You might also notice that two of my three of these career moves involved knowing my boss for months before joining. Notice that I didn’t run into them at a Meetup one night and get hired the next day.

For some reason, Engineers hear “you should network more,” and think that means they should go out and meet new people. That’s not how it works. Relationships take months or years to cultivate. You have to stay in touch if you ever want them to pay off.

Spend maybe 25% of your time meeting new people and 75% of your time staying in touch with people who you genuinely like. Personal relationships are founded on common interests, goals, or experiences, so find a mix of people who are both ahead of and behind you in your journey.

3. Cultivate a variety of interests and potential revenue generators

I have always had a side project or two - mostly learning opportunities - but in the past three years, I’ve realized that you can generate revenue and build a network from them. Over the years, my side projects have led to consulting gigs, job offers, freelance opportunities, and a lot of high-quality connections around the world.

For example, CFP Land makes a couple hundred dollars per month in profit, which is fine, but the connections I’ve made from running it are worth orders of magnitude more. My previous side project, Job APIs, brings me multiple consulting offers per month (99% of them aren’t worth doing, but still, it’s nice to know they’re there).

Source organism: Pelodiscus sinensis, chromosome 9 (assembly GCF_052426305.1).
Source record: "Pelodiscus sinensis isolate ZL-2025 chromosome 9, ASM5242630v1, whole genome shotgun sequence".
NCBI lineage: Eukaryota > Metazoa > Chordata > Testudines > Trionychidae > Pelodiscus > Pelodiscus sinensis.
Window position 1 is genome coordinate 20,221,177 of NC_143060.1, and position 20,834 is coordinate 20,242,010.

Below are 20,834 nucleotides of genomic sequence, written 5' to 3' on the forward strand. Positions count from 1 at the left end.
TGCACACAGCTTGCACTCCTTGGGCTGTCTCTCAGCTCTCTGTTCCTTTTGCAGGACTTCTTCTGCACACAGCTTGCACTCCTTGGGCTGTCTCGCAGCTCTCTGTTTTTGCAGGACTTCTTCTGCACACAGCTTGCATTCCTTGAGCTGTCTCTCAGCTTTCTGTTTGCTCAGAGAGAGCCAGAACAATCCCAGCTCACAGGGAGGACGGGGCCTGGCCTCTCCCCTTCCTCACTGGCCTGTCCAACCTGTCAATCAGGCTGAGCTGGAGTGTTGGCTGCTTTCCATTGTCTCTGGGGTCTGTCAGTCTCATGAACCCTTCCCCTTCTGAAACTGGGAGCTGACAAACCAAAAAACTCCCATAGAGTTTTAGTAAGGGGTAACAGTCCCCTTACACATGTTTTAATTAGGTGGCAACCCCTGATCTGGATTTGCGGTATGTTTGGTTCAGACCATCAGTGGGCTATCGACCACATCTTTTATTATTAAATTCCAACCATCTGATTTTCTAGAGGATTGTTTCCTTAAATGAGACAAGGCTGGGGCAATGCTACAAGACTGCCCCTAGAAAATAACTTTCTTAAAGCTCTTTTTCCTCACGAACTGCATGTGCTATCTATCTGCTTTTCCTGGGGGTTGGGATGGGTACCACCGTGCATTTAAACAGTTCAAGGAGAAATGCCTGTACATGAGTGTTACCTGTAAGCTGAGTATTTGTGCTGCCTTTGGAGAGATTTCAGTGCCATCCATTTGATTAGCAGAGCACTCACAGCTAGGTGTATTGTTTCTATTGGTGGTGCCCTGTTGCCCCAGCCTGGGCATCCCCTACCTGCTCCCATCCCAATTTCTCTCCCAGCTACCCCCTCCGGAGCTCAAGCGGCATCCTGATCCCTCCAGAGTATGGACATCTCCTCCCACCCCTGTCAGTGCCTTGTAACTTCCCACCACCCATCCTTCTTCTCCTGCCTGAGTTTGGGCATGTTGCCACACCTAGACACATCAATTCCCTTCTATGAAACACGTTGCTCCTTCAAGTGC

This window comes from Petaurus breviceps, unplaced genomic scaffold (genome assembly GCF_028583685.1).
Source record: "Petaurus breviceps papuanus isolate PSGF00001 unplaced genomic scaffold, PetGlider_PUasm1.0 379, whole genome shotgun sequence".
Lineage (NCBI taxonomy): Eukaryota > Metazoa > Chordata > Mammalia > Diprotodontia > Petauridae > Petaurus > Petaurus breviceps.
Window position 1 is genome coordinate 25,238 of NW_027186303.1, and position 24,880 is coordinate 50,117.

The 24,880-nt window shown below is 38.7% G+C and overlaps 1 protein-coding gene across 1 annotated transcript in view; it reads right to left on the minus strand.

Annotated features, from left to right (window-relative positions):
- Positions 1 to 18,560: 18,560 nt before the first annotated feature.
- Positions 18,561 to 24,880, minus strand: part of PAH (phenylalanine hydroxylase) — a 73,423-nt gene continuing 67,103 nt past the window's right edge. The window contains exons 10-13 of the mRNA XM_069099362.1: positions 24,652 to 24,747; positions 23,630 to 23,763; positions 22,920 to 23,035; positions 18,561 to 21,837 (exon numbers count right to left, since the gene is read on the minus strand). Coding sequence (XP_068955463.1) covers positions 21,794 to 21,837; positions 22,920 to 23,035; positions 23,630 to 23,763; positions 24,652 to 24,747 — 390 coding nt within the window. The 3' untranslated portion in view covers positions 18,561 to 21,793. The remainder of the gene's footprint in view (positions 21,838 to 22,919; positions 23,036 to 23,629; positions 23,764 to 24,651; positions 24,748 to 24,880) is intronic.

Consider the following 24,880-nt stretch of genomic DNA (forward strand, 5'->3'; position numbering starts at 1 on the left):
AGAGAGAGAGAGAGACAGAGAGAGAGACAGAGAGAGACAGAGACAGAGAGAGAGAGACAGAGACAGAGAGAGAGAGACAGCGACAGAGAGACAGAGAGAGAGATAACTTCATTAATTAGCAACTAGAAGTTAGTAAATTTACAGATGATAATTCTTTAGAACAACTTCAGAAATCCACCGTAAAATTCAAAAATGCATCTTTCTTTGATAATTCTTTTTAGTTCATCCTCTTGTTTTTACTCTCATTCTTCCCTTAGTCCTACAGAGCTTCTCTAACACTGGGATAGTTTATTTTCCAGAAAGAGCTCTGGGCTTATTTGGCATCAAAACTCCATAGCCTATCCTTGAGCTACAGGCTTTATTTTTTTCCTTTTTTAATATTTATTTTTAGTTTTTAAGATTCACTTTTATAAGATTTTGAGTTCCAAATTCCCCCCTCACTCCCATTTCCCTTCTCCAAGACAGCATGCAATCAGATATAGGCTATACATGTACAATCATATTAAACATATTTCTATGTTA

My point is, anything I do in my free time is an investment in making my career more resilient.

4. Learn on your employer’s dime

I was talking to a friend recently about his job search. He was lamenting that after five years of working hard for his employer and being let go, he was struggling to find another company that used the same tech stack.

“How much time did you spend learning new tools, libraries, or frameworks each week while you were at your prior job?” I asked.

“There wasn’t time for that,” he lamented, “We were always pushing to the max to get stuff done on time.”

It’s no surprise that my friend’s employer let him go. He wasn’t growing and when the company needed fewer resources in his engineering realm, he was too specialized to move into another area. He was seen as a resource that had to be let go. I used to think you could be indispensible by being the best at one thing, but I’m starting to move away from that belief.

Any employer I work for gets me working ~35 hours per week on the projects we plan and ~5 hours per week learning new things. My value to my employer only increases as I become a more well-rounded engineer, so learning is non-negotiable. Now I bake this into my team’s weekly retrospectives - we share what we’re learning with each other - so we can hold each other accountable for learning new things.

Make the journey your own

Finally, what works for me won’t necessarily work for you. My journey has involved working for early-stage startups - which you might hate - and being a software development generalist. Still, I think the fundamental goal should be the same: to build a resilient career.

Let me know what you think on Twitter.